By Mick Woodcock

Efforts by the Yavapai Chamber of Commerce and others to have the Whipple hospital permanently transferred to the United States Public Health Service were successful.  On February 15, 1920, the hospital was formally transferred to the United States Public Health Service, to be operated under a permit from the War Department.

During the time that the U.S. Public Health Service operated the Whipple hospital, that agency erected numerous new structures; most notable were new TB wards, which brought the bed count to 900, and personnel quarters built in 1922.  The facility became one of the most complete sanatoriums for the treatment of tuberculosis in the country.

But then, Executive Order 3669 signed April 29, 1922 transferred the permit and functions of the hospital to the newly established U.S. Veterans Bureau.  The Veterans Bureau allotted $150,000 for improvements at the Whipple hospital.  Construction Superintendent Charles Isbell was sent from Washington with instructions “to make Whipple the most beautiful hospital in the United States.”  Buildings constructed in 1918-1919 were improved or demolished; a central steam heating plant was installed.  The auditorium and Red Cross buildings were enlarged and improved; roads were paved and the board sidewalks were replaced with cement; trees, shrubs and flower gardens were planted.

In 1930, the Veterans Bureau was one of the overlapping agencies merged to create the Veterans Administration.  Land and facilities were transferred to the Veterans Administration on March 3, 1931.  Following this transfer, many of the facilities, including all of the tuberculosis wards, were torn down.  In 1937 the present main hospital was constructed and in 1939 the main dining hall was completed.  These structures partially cover the site of the original fort.

The domiciliary function was started after WWII as a program to allow veterans with medical conditions that did not require full inpatient treatment to reside in a medical setting. These veterans were required to be self sufficient in normal day-to-day functions with only minimal supervision.  Program intent was to allow veterans with medical or mental health conditions to transition from full hospitalization back into the community.

The 1939 hospital building offered full medical and surgical care to veterans.  The VA hospital complex consisted of a medical/surgical building, domiciliary program, chaplain program, and a large housing complex for medical staff and a full administrative support structure.  This remained relatively static through the early 1960s, when changes in the delivery of medical care required construction of outpatient facilities.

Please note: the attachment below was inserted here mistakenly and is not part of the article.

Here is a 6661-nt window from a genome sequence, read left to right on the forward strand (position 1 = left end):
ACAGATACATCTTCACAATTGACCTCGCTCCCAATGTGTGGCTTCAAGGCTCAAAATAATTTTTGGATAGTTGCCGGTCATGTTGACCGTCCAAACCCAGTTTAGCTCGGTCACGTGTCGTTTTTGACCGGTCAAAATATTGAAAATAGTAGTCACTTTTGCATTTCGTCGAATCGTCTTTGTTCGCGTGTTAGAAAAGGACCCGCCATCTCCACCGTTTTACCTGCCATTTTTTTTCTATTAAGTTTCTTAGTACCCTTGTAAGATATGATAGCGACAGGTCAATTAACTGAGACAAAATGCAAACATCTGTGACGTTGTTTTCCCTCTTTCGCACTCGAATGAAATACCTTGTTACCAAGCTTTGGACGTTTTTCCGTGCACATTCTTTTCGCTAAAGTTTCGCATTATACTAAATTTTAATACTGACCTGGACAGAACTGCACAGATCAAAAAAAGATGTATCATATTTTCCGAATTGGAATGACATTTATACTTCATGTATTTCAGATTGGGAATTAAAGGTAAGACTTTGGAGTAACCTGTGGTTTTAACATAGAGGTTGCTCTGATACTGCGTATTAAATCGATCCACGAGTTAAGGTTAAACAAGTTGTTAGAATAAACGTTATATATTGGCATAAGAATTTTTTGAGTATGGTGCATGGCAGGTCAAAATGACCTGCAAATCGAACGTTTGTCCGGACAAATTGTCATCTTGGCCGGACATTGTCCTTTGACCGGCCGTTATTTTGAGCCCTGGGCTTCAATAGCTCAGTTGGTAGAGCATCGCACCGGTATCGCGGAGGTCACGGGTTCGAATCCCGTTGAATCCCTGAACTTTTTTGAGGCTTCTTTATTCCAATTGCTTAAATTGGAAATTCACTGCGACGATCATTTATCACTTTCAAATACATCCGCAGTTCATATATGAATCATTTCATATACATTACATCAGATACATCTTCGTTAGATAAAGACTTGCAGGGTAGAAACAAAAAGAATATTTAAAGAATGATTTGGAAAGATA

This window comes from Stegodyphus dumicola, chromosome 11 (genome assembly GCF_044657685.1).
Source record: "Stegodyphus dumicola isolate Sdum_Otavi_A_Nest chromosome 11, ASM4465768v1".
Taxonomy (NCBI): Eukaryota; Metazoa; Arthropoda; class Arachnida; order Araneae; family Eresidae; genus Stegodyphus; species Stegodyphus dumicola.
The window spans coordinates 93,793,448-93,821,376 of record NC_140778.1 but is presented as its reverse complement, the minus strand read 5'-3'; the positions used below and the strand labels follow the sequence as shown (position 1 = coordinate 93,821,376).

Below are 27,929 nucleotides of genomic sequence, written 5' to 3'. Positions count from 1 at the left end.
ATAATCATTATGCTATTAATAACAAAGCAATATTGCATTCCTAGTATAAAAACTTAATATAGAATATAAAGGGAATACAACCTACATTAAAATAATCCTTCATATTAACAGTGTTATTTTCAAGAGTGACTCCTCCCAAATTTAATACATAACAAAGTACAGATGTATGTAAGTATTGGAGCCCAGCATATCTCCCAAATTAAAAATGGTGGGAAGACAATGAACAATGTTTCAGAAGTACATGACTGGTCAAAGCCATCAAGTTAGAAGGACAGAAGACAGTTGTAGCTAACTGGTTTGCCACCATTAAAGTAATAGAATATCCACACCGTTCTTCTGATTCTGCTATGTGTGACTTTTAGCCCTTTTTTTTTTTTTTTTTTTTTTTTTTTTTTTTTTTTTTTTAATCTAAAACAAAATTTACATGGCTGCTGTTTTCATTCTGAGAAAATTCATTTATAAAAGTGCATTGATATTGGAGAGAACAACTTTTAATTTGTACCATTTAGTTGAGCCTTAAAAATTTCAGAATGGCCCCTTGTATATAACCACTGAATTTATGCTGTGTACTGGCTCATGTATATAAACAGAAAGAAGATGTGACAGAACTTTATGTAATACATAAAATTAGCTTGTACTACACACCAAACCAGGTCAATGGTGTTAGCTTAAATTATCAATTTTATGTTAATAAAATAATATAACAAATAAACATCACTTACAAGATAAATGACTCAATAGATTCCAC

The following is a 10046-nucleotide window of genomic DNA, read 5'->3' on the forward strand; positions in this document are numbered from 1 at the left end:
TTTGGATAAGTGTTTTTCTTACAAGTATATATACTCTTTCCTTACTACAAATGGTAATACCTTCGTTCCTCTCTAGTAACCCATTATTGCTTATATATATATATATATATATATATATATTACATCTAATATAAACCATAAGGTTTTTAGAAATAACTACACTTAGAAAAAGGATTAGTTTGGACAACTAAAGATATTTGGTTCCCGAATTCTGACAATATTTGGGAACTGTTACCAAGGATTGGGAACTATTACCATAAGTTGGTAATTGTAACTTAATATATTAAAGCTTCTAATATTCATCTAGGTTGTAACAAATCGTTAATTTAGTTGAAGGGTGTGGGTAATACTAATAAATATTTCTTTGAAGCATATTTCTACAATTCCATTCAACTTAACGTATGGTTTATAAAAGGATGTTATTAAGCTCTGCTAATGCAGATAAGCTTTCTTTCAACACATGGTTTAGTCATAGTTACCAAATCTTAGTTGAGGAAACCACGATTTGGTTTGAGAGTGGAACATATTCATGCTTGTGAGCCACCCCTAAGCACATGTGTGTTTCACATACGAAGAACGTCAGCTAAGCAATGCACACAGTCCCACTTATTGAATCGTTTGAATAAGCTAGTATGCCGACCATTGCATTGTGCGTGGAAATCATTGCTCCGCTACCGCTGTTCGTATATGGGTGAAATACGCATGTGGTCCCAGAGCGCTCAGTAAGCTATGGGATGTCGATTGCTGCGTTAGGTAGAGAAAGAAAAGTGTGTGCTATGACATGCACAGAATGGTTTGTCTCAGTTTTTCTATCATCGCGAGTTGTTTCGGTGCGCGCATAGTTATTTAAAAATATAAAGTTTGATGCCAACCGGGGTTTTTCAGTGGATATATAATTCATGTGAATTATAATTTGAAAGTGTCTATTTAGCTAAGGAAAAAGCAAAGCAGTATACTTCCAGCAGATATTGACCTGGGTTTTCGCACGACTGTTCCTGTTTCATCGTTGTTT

The current Medical Center complex contains an Intensive Care Unit (ICU), inpatient wards, Radiology/CT diagnostic services, Primary Care Clinics, Specialty Clinics, and Physical Therapy/Rehabilitation Therapy, as well as a full range of medical care services.  Extended care services include domiciliary, homeless veteran services and Geriatric long-term care unit.

Changes in pharmaceuticals over the past eighty years, as well as changes in lifestyle and general health awareness, have resulted in the current use of primary care clinics to promote outpatient maintenance of healthcare and substantial reduction in the need for inpatient beds and hospitalization. As the care emphasis shifted from tuberculosis patients to surgical and domiciliary care, so entertainment changed. Groups came from Prescott, around the county and even out of state to perform. Athletics were a rarity. Today, there is a large greenhouse where active residents can cultivate plants, and the theatre has been adapted for auditorium use.

The mission and services provided by the VA have changed over the years as the medical needs of the veteran population have changed.  The Vietnam-era veteran population resulted in the development of the Vet Center Program, which provides counseling services to the veteran population in the communities as well as at the Medical Center. Aging of the veteran population has resulted in construction of Extended Care facilities such as the current geriatric and dementia unit. This Extended Care program offers traditional Nursing Home care, a full Dementia Unit as well as a Hospice Unit, all housed in a state-of-the-art facility constructed in 1989 and expanded to its current size in 1997.

Whether as a frontier military post or modern veterans’ hospital, Whipple—now formally known as the Bob Stump VA Medical Center—continues to serve the Prescott community and Arizona after 151 years.

“Days Past” is a collaborative project of the Sharlot Hall Museum and the Prescott Corral of Westerners International (www.prescottcorral.org). This and other Days Past articles are also available at www.sharlot.org/library-archives/days-past. The public is encouraged to submit ideas for articles to dayspastprescott@gmail.com. Please contact SHM Library & Archives reference desk at 928-445-3122 Ext. 14, or via email at dayspastprescott@gmail.com for information.